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    $\begingroup$ Padding doesn't increase resolution. It only create a denser grid. Unless you need better accuracy in the value of the peak I don't see any sense in massive padding. $\endgroup$ – Royi Jan 16 at 10:03
  • $\begingroup$ @Royi good point, hadn't said that correctly in my post $\endgroup$ – DamienBradley Jan 16 at 13:32
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Astronomers are talking about the Rayleigh distance. The (angular) distance between two point sources (stars) where they can be resolved with some robustness using diffraction limited optics: https://courses.lumenlearning.com/physics/chapter/27-6-limits-of-resolution-the-rayleigh-criterion/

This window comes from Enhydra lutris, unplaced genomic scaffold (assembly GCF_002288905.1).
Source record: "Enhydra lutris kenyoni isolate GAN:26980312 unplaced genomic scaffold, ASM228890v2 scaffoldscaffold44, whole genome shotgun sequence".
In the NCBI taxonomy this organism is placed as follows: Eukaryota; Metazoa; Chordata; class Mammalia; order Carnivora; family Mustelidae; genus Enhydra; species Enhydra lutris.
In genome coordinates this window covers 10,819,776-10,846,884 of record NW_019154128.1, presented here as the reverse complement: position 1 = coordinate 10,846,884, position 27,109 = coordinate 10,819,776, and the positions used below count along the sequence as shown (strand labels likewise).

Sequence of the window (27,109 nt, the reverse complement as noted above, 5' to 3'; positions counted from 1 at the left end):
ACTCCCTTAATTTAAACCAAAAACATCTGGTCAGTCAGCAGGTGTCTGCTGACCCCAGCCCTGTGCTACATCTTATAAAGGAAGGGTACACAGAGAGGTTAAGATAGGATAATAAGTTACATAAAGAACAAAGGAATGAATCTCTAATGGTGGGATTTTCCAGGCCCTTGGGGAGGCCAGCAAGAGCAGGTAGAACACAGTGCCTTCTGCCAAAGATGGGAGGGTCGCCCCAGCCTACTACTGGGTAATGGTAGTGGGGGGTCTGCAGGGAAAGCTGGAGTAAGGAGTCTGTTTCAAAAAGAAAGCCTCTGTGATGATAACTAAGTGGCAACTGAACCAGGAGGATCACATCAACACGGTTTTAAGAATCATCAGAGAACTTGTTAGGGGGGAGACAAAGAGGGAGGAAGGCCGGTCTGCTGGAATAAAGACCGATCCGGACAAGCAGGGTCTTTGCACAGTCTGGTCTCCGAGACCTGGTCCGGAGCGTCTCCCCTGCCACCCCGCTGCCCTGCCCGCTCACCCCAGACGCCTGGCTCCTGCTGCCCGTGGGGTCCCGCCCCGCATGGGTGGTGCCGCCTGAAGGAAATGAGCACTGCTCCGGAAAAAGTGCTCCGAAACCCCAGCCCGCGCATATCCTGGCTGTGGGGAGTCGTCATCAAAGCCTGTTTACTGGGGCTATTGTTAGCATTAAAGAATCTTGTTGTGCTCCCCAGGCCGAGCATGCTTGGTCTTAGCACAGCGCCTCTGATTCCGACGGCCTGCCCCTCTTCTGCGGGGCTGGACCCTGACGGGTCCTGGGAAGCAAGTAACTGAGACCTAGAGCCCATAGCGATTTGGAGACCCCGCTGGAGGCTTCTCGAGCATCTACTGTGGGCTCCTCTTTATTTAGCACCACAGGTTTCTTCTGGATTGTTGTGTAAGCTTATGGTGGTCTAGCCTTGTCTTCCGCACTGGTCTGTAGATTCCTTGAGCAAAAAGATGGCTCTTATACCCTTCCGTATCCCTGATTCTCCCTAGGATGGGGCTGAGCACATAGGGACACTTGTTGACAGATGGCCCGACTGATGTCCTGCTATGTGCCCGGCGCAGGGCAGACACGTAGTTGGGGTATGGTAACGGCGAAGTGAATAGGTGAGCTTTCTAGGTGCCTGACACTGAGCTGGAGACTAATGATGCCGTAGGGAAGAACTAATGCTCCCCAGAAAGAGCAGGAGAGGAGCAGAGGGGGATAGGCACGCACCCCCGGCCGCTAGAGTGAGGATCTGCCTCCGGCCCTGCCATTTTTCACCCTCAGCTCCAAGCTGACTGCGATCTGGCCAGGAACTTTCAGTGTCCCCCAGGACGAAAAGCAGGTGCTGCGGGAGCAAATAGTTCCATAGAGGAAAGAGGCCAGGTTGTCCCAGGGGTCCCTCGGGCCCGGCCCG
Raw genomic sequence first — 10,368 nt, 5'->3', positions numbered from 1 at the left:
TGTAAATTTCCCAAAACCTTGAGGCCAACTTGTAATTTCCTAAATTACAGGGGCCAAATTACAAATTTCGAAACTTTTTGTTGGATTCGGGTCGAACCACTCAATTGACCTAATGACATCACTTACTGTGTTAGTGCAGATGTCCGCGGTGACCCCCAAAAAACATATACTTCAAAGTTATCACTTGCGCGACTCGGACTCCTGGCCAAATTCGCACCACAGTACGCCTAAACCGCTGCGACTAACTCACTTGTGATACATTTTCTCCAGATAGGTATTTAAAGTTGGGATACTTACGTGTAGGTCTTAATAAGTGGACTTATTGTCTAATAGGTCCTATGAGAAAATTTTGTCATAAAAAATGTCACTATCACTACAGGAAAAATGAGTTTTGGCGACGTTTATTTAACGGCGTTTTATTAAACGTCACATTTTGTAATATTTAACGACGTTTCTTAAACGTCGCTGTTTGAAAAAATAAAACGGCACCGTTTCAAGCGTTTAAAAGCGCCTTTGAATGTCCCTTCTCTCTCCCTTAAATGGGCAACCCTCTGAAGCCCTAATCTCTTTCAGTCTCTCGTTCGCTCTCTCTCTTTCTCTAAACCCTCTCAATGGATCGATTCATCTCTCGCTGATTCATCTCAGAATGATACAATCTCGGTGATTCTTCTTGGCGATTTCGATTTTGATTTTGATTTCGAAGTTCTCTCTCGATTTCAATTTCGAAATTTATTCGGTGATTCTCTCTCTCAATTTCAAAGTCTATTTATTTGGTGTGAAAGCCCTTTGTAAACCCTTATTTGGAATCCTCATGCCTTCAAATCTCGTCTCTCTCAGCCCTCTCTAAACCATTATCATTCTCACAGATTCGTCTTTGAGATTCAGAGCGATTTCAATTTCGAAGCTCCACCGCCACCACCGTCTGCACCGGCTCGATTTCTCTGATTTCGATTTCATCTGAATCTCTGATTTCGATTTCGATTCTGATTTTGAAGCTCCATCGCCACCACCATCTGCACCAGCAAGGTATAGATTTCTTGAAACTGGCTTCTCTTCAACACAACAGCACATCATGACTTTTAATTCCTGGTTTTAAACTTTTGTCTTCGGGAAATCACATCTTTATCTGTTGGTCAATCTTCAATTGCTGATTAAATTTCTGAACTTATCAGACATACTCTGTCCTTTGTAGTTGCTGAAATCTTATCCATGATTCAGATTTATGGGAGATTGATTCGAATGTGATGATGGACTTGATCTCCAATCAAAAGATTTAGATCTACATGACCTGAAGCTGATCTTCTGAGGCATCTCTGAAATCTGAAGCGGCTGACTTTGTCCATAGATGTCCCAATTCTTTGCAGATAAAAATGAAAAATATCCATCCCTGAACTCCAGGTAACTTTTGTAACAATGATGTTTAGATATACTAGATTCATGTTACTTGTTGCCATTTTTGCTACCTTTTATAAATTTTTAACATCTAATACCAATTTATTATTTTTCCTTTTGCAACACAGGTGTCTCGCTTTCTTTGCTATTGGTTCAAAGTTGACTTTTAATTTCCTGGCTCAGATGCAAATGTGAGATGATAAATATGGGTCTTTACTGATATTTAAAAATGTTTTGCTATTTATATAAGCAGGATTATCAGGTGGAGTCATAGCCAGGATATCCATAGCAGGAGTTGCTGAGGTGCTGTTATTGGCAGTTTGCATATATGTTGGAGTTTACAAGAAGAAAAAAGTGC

This article by Julius Orion Smith discuses spectral interpolation of (well resolved) sinoidals: https://ccrma.stanford.edu/~jos/sasp/Quadratic_Interpolation_Spectral_Peaks.html

If you want more frequency resolution and time resolution (as in: you cannot trust the input to be stationary for any longer), then you are in a tough situation. Perhaps fitting a smoothly sweeping sparse set of sinoids where you restrict amplitude or phase relationship?